policies and economic, political, and social trends that affect the organization.
Action Guide for Development:
- Collect Vision statements from 5 or 10 companies that EM admires.
- Visualize the way EMís organization will look in 5 years.
- Act as a catalyst for change beyond EMís own organization.
- Hold strategic planning session with EMís team.
- Represent the FDIC on an interagency task force.
On-line Training Resources Ė FDIC Leadership Development Channel and Skillsoft.
- Blink: The Power of Thinking Without Thinking.
- Primal Leadership: Learning to Lead with Emotional Intelligence.
CU is working on developing a new Learning Management System (LMS), which would also
serve as a skills database. CUís Governing Board[ 5 ] has approved the LMS for development and
the project is being monitored as a Capital Investment Review Committee project.
The Division of Finance (DOF) has prepared annual retirement projections for the past 3 years to
provide the FDIC with fact-based workforce information. DOF found that although a number of
FDIC employees were eligible to retire between the ages of 55 and 57, they were not retiring and
were following the same trend as the rest of the Federal population (tracked by OPM) which
indicates that the average federal employee retires at age 61.5. DOF makes two projections each
year: a conservative projection using the 61.5 age retirement assumption, and a more aggressive,
ďincentiveĒ projection that estimates retirement projections if the FDIC offered a buyout or early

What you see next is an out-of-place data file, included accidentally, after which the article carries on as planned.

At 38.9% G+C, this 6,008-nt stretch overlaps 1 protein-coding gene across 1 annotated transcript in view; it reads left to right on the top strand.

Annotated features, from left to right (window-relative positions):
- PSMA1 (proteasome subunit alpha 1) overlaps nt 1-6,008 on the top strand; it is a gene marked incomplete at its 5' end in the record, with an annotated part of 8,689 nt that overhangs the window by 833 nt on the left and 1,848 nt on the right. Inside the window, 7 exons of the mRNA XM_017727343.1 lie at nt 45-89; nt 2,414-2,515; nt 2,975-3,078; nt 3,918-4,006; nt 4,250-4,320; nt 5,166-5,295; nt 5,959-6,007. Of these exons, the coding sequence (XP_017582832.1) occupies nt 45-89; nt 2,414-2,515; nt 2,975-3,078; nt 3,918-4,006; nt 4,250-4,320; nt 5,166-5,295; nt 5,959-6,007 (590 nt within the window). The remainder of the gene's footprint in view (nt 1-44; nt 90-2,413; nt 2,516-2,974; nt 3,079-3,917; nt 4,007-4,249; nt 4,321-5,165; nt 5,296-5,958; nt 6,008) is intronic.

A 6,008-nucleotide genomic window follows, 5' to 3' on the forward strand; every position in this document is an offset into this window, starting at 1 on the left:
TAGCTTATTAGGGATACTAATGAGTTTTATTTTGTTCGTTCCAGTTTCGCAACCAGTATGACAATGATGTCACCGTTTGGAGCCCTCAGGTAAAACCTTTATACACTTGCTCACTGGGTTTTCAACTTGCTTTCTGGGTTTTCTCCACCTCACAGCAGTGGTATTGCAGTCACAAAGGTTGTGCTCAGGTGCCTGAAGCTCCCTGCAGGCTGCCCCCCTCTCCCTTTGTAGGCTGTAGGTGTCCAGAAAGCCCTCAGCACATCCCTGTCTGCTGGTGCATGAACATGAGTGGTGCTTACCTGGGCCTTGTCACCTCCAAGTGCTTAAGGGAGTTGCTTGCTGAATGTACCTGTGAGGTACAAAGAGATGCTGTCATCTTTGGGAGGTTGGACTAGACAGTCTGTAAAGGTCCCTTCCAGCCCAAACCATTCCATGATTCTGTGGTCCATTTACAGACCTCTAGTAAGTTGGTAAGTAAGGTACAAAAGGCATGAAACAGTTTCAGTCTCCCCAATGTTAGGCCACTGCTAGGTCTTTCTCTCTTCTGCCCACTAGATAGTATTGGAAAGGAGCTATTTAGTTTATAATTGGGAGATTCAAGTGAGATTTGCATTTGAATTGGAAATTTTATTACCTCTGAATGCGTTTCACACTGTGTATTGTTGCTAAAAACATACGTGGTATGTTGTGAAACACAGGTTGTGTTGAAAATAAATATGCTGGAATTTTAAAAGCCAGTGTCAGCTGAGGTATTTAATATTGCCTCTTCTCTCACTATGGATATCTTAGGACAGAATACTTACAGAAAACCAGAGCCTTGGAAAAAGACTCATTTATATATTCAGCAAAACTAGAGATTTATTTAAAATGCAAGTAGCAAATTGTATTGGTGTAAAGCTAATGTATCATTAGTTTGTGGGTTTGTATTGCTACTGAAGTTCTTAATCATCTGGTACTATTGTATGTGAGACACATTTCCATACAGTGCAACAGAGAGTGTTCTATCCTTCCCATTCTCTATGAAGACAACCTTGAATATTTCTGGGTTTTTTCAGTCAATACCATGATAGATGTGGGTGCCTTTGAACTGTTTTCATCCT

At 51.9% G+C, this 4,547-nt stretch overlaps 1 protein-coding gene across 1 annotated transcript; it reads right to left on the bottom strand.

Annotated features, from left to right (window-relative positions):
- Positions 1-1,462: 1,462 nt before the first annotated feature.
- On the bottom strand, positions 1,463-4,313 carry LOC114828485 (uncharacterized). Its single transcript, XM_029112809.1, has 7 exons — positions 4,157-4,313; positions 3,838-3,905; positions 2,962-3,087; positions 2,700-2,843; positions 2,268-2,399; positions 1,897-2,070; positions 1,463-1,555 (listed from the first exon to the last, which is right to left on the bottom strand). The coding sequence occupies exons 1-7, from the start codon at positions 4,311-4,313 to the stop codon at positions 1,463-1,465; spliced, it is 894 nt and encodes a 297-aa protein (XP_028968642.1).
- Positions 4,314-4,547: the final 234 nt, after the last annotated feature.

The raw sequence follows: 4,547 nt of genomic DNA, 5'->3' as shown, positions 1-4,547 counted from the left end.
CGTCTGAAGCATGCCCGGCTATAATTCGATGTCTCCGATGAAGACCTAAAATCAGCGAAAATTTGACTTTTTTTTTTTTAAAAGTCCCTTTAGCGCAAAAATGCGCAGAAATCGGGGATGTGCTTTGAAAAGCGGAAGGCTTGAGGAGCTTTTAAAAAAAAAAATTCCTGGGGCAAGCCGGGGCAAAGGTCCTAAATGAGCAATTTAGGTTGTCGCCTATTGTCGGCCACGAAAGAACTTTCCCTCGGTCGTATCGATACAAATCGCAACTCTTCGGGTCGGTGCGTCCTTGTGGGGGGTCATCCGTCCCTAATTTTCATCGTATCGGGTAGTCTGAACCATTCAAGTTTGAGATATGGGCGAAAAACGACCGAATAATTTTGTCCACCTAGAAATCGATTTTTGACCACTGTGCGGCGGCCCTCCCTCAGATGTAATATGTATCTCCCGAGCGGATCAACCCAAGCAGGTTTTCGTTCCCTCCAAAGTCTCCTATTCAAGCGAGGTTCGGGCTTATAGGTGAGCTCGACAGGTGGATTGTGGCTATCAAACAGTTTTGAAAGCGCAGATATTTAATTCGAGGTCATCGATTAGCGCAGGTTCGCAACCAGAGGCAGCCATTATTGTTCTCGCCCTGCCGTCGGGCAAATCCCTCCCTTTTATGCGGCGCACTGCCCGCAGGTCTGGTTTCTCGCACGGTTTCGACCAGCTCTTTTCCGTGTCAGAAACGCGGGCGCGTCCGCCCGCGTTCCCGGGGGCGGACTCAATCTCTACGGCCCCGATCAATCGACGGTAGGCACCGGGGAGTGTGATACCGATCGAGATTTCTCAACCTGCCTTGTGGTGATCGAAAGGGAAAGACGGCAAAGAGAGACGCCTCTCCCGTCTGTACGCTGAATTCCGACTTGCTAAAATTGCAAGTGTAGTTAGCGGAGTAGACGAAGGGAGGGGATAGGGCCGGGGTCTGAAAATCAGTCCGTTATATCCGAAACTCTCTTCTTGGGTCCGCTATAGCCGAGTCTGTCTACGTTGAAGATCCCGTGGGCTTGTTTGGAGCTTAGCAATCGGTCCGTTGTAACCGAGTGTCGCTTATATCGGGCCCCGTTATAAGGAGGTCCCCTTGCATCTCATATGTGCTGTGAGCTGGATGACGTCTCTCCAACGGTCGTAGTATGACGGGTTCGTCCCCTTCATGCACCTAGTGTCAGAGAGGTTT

In addition, 2 years ago, DOF began conducting a coverage analysis to determine how many of
the next lower graded employees would be available to replace higher graded retirement-eligible
employees (e.g., the FDIC has 10 CM-II employees who could fill vacancies of 5 retiring EMs
and 15 CM-I employees who could fill 7 retiring/or promoted CM-II employees).
A DOF executive who oversees the retirement projections noted that the HRC determined that
many of the support division executives (e.g, human resources and information technology)
could be filled, if necessary, by personnel outside of the FDIC. However, the more specialized
positions (e.g., DIR economists and DSC large bank specialists) were positions that presented
greater replacement risk for the Corporation.
The DOF executive sponsored a CU Action Learning Team during 2005 that analyzed and added
additional context to the Corporationís retirement projections. Specifically, the team was asked
to identify specific areas where the FDIC may have a potential shortage of employees due to
retirements between 2005 and 2010 and to research and propose targeted strategies to address
The team interviewed FDIC division executives and used a criticality matrix[ 6 ] to identify 100
individual positions of concern and found that:
- Most of the 100 positions were not in the driver divisions.
- Many of the EM positions identified were due to a concern that eligible CMs did not have the necessary technical or leadership skills.
- External hiring was possible for over 50 of the identified positions.
- The competitive external market was a concern for 26 of the 100 identified positions.
The team recommended that the FDIC:
- Develop a corporate-wide, formal succession management program that targets key areas of vulnerability.
- Promote mid-career outside recruitment and interdivisional development opportunities involving meaningful work, lasting at least 1 year, and requiring accountability for real business results.
- Pursue leadership development as a critical component of succession management.
- Track and evaluate succession management program success rates and costs.
- Provide strong FDIC senior management commitment to the program.
Principle 4: Development of strategies to address gaps in mission critical and other key positions.